How to reduce your chances of getting struck by lightning

The National Weather Service's catchphrase is "When thunder roars, go indoors." It is straightforward but powerful. You should get indoors as soon as you can if you hear thunder, see lightning, or the sky appears ominous.

"Go inside when the thunder roars."

According to Ron Holle, a meteorologist and lightning safety specialist at the National Lightning Safety Council, "the most critical thing is that you're secure inside of a large substantial building or a fully enclosed, metal-top car."

Enter a building or vehicle

The National Weather Service advises that if you are able to enter a structure, you should close the windows and abstain from using corded electrical equipment. Additionally, you should avoid balconies, porches, garages, and exterior doors.

Avoiding indoor lightning

When lightning strikes a house, "you don't want to be tied to wiring and plumbing, like holding a wired telephone, or holding onto an appliance," said Holle. In the kitchen or bathtub, having your hands near moving water is dangerous, he added.

No plumbing, wiring, or water is flowing.

Pets cannot be left outside during a storm if it is unsafe for people to do so. When you hear thunder, bring your pets inside as soon as you can. According to the weather service, dog houses do not offer lightning protection, and dogs hung from trees are particularly vulnerable.

Pets should not be left unattended outside.

According to the weather service, most large boats with cabins are fairly safe during a thunderstorm. Small boats without a cabin, however, are dangerous. On this kind of boat, lightning-related accidents and fatalities are most common.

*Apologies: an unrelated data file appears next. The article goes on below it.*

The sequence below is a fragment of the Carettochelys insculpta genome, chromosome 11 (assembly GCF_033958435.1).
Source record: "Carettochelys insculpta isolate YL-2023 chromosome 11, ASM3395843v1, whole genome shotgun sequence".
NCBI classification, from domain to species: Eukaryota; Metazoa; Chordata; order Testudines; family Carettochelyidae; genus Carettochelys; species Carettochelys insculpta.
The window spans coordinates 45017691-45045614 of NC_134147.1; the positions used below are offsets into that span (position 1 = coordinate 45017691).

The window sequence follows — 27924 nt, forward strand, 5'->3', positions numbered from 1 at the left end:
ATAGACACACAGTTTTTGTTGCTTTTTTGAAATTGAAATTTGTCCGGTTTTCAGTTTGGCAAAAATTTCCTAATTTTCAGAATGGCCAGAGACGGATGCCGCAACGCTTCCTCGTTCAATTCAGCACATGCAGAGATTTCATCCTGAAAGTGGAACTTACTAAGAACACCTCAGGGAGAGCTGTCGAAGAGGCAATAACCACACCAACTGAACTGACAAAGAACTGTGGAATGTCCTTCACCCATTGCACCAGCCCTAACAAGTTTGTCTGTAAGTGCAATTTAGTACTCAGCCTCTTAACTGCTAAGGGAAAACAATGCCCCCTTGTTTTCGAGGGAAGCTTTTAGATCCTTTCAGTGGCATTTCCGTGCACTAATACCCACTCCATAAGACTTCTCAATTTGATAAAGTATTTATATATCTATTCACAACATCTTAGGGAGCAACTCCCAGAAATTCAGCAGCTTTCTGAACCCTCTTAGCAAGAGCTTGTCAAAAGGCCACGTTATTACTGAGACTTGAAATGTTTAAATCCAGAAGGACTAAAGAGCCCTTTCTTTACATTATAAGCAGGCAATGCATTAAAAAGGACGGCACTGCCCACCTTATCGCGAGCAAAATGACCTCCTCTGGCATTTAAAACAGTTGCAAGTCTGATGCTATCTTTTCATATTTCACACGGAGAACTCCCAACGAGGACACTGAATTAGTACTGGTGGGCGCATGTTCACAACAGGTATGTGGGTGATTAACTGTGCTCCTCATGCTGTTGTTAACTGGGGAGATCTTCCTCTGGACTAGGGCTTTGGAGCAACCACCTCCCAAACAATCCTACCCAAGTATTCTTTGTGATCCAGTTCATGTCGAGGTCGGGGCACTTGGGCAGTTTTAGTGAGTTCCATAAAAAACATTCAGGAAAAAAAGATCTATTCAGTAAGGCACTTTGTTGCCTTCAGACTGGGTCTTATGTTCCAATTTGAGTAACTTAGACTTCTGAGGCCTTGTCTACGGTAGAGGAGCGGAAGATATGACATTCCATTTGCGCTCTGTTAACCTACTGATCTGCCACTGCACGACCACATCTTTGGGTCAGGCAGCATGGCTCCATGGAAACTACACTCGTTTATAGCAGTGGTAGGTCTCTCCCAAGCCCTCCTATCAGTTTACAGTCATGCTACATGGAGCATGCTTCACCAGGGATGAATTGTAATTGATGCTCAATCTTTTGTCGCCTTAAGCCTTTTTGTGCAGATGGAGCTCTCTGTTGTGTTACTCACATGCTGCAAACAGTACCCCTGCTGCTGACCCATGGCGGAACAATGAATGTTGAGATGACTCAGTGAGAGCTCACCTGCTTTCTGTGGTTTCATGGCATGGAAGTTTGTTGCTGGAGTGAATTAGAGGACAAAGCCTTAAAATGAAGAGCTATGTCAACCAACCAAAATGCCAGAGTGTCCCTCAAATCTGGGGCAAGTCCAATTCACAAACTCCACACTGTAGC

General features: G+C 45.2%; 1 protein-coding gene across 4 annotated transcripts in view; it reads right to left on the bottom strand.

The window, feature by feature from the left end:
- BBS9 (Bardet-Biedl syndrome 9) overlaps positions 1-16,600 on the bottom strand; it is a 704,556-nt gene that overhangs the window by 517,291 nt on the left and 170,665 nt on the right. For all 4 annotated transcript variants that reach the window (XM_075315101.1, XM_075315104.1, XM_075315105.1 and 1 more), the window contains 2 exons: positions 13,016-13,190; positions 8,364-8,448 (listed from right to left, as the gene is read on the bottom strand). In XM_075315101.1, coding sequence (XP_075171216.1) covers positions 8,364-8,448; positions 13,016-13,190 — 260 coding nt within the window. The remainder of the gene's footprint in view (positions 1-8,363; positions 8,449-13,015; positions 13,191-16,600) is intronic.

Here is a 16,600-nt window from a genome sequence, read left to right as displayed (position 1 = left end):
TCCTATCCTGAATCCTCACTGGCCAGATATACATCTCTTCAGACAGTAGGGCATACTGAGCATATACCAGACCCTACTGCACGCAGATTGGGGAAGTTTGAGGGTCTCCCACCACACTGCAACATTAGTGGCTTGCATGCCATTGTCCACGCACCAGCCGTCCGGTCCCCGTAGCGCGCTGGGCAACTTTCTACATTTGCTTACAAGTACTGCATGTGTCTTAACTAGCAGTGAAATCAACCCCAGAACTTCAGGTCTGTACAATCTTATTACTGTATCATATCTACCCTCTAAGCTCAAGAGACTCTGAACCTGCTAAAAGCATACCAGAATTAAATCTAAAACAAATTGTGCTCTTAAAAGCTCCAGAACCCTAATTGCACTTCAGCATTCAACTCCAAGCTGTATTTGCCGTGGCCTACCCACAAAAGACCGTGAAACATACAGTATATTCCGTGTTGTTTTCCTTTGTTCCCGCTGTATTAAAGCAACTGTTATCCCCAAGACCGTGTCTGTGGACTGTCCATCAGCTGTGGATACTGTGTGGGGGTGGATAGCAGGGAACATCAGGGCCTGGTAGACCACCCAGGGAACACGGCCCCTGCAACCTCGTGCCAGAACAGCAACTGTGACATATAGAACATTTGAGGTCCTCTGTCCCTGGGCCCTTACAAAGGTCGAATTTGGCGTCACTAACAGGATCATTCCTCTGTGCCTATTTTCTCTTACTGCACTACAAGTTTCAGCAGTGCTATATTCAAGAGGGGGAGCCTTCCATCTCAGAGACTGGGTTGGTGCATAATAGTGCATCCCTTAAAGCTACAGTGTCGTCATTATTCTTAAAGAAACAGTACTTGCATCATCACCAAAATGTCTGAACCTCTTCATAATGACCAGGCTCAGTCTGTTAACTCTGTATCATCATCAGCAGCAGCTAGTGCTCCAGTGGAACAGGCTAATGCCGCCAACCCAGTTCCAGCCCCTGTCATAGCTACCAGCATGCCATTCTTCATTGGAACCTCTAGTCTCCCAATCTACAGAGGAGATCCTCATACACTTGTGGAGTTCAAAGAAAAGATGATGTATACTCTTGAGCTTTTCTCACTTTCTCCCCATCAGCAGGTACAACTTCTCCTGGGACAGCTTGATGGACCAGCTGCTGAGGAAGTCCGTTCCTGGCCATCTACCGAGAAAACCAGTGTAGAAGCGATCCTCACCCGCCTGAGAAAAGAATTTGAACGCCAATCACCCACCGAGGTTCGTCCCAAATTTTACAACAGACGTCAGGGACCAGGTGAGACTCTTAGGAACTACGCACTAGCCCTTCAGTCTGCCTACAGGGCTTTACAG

If you are sailing,

People are advised not to boat when thunderstorms are expected by the service. If you are on the water and you hear thunder, you should immediately head back to land and, ideally, get at least 100 yards away from it.

When thunder is heard, head back to land.

If you can't get to land, drop anchor, go as close to the hull as you can, and stay inside the cabin, keeping your distance from any metal objects.

If you can't get back to land

If going inside isn't an option, there are a few more things you may do to modestly reduce your risk. Avoid open fields, hilltops, and ridgetops during a thunderstorm, advises the weather agency.

staying secure outside

Similar to how you should avoid large, solitary objects like trees, you should also abandon any bodies of water right away. Of course, anything moist or made of metal that might conduct electricity should be avoided.

Avoid being near trees and water.

A safer bet is to stay in low locations like valleys and ravines. The weather agency advises spreading out if you're in a group to prevent any current from passing between people. Don't lay flat on the ground either.

Lower ground is a better bet.

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